GVSU’s financial outlook is less bleak. The school anticipates a $13 million shortfall during this fiscal year, which can be absorbed by reserves. The school also received $18 million in CARES Act funding. While half of that is required to be returned to students, Mantella said the full amount will be prioritized for students, such as financial aid and internship support.

CMU is facing a budget shortfall of upwards of $25 million, yet it was one of the first public universities in the state to freeze tuition for next year. Last month, the school also announced that it would provide on-campus employment to any first-year student who needs it, deferred payment and flexible plan options, and an increase in need-based scholarships.

Still, Davies said further budget losses, including from lower state appropriations, require a “lot of future prognosticating. We’re planning for nine to 10 different scenarios of operations and budget implications.”

Enrollment future

The pandemic struck as enrollment was declining at most Michigan public universities, and leaders say it’s too soon to tell whether fall semester uncertainty will lead to an “off year” or students starting their education at community colleges.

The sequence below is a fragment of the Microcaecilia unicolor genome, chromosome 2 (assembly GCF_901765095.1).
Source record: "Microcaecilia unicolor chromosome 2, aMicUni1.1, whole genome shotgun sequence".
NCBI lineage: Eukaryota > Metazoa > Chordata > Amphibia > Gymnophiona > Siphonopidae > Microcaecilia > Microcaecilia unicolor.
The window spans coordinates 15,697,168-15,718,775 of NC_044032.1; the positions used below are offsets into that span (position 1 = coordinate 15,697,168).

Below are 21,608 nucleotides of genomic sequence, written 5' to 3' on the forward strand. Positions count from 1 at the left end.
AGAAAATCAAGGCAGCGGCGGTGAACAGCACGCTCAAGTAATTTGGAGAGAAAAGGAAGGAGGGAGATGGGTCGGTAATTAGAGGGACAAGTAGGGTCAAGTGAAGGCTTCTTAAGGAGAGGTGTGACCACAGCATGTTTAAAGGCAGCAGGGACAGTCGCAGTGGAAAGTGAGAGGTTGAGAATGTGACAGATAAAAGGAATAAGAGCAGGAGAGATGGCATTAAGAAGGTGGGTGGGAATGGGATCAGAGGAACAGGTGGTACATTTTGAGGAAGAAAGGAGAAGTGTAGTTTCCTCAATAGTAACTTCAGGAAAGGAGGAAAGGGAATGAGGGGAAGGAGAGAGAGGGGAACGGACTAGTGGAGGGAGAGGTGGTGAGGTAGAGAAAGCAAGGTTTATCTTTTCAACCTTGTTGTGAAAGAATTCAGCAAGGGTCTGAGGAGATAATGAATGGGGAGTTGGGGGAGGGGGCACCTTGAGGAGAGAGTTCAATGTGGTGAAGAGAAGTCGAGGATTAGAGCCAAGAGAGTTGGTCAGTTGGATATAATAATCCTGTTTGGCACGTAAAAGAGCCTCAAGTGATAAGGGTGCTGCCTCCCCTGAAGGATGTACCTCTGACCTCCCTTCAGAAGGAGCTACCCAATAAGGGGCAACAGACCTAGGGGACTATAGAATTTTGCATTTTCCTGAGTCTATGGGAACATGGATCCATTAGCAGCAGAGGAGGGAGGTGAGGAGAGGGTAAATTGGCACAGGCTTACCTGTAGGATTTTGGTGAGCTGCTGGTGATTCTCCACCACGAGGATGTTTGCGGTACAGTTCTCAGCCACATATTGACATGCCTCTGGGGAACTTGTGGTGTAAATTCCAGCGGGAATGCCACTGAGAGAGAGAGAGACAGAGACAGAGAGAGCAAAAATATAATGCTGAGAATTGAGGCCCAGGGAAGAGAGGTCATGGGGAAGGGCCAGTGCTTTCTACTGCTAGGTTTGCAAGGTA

Davies said CMU will have a clearer enrollment outlook for the fall over the next month. Over the past decade, CMU’s enrollment declined by about 9,000 students, or roughly 31 percent. From 2018-19, enrollment declined at Michigan public universities by nearly 6,500, one-third of which took place at CMU.

Since CMU’s announcement of scholarships, student jobs and freezing tuition, “our number of deposits and reservations for orientation have started an uptick,” he said. “Will it replace a number of students who just decide not to go? That’s a whole different discussion.”

At Western, enrollment is down nearly 25 percent over the past 15 years, with year-over-year declines for the past decade.

GVSU’s Mantella says school leaders will need to be intentional about the type of programming they provide while ensuring student safety for families.

“I think there’s going to be some shift and some very significant impacts in college enrollment,” Mantella said. “There will be institutions that struggle with this transition, and we’ll struggle with the disruption. But I think we’ll come out stronger in the end.”